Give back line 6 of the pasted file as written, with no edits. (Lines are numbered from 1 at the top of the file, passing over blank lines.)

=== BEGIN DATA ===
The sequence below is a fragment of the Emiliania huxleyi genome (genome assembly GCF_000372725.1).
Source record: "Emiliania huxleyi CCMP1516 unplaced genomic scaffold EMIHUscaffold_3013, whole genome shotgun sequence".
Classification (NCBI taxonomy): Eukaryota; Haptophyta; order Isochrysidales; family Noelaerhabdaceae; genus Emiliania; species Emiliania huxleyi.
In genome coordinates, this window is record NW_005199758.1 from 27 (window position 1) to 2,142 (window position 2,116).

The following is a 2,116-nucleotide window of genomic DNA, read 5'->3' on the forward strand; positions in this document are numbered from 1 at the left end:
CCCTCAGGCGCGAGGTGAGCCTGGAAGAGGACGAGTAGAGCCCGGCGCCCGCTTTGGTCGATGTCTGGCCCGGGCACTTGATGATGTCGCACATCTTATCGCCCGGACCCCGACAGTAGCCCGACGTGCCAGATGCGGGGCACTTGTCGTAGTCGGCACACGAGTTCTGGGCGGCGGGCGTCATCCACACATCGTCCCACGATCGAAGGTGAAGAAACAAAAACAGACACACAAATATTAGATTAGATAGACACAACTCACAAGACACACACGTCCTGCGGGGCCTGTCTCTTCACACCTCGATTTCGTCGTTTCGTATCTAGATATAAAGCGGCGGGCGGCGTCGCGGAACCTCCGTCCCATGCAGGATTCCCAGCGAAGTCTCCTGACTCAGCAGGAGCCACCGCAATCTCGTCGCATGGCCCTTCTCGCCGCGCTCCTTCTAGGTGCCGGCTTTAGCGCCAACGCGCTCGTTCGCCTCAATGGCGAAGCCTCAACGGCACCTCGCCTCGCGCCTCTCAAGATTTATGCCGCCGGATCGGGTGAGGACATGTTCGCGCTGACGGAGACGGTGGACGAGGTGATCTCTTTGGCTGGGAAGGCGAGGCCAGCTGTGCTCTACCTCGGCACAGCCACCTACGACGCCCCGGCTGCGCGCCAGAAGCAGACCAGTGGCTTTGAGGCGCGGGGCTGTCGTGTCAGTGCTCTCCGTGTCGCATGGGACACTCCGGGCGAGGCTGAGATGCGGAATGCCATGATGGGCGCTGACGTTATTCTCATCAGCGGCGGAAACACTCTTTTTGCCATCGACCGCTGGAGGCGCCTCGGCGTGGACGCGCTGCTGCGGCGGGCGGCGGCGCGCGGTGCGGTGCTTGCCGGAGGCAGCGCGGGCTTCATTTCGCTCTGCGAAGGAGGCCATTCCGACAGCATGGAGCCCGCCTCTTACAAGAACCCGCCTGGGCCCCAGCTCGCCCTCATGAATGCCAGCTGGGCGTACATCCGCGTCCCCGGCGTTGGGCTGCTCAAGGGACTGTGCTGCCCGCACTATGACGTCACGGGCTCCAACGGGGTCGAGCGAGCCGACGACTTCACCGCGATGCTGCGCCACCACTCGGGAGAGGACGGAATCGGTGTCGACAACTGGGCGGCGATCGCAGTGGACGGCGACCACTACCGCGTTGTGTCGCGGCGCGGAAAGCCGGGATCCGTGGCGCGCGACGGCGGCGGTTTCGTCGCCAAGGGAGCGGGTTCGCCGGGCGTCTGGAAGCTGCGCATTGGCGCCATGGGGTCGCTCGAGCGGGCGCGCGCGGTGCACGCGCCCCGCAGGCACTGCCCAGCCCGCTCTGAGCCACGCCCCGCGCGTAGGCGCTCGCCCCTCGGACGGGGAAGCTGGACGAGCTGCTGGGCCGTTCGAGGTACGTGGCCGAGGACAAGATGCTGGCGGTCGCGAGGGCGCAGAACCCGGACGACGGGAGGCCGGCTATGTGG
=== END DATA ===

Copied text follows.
CCCTCAGGCGCGAGGTGAGCCTGGAAGAGGACGAGTAGAGCCCGGCGCCCGCTTTGGTCGATGTCTGGCCCGGGCACTTGATGATGTCGCACATCTTATCGCCCGGACCCCGACAGTAGCCCGACGTGCCAGATGCGGGGCACTTGTCGTAGTCGGCACACGAGTTCTGGGCGGCGGGCGTCATCCACACATCGTCCCACGATCGAAGGTGAAGAAACAAAAACAGACACACAAATATTAGATTAGATAGACACAACTCACAAGACACACACGTCCTGCGGGGCCTGTCTCTTCACACCTCGATTTCGTCGTTTCGTATCTAGATATAAAGCGGCGGGCGGCGTCGCGGAACCTCCGTCCCATGCAGGATTCCCAGCGAAGTCTCCTGACTCAGCAGGAGCCACCGCAATCTCGTCGCATGGCCCTTCTCGCCGCGCTCCTTCTAGGTGCCGGCTTTAGCGCCAACGCGCTCGTTCGCCTCAATGGCGAAGCCTCAACGGCACCTCGCCTCGCGCCTCTCAAGATTTATGCCGCCGGATCGGGTGAGGACATGTTCGCGCTGACGGAGACGGTGGACGAGGTGATCTCTTTGGCTGGGAAGGCGAGGCCAGCTGTGCTCTACCTCGGCACAGCCACCTACGACGCCCCGGCTGCGCGCCAGAAGCAGACCAGTGGCTTTGAGGCGCGGGGCTGTCGTGTCAGTGCTCTCCGTGTCGCATGGGACACTCCGGGCGAGGCTGAGATGCGGAATGCCATGATGGGCGCTGACGTTATTCTCATCAGCGGCGGAAACACTCTTTTTGCCATCGACCGCTGGAGGCGCCTCGGCGTGGACGCGCTGCTGCGGCGGGCGGCGGCGCGCGGTGCGGTGCTTGCCGGAGGCAGCGCGGGCTTCATTTCGCTCTGCGAAGGAGGCCATTCCGACAGCATGGAGCCCGCCTCTTACAAGAACCCGCCTGGGCCCCAGCTCGCCCTCATGAATGCCAGCTGGGCGTACATCCGCGTCCCCGGCGTTGGGCTGCTCAAGGGACTGTGCTGCCCGCACTATGACGTCACGGGCTCCAACGGGGTCGAGCGAGCCGACGACTTCACCGCGATGCTGCGCCACCACTCGGGAGAGGACGGAATCGGTGTCGACAACTGGGCGGCGATCGCAGTGGACGGCGACCACTACCGCGTTGTGTCGCGGCGCGGAAAGCCGGGATCCGTGGCGCGCGACGGCGGCGGTTTCGTCGCCAAGGGAGCGGGTTCGCCGGGCGTCTGGAAGCTGCGCATTGGCGCCATGGGGTCGCTCGAGCGGGCGCGCGCGGTGCACGCGCCCCGCAGGCACTGCCCAGCCCGCTCTGAGCCACGCCCCGCGCGTAGGCGCTCGCCCCTCGGACGGGGAAGCTGGACGAGCTGCTGGGCCGTTCGAGGTACGTGGCCGAGGACAAGATGCTGGCGGTCGCGAGGGCGCAGAACCCGGACGACGGGAGGCCGGCTATGTGG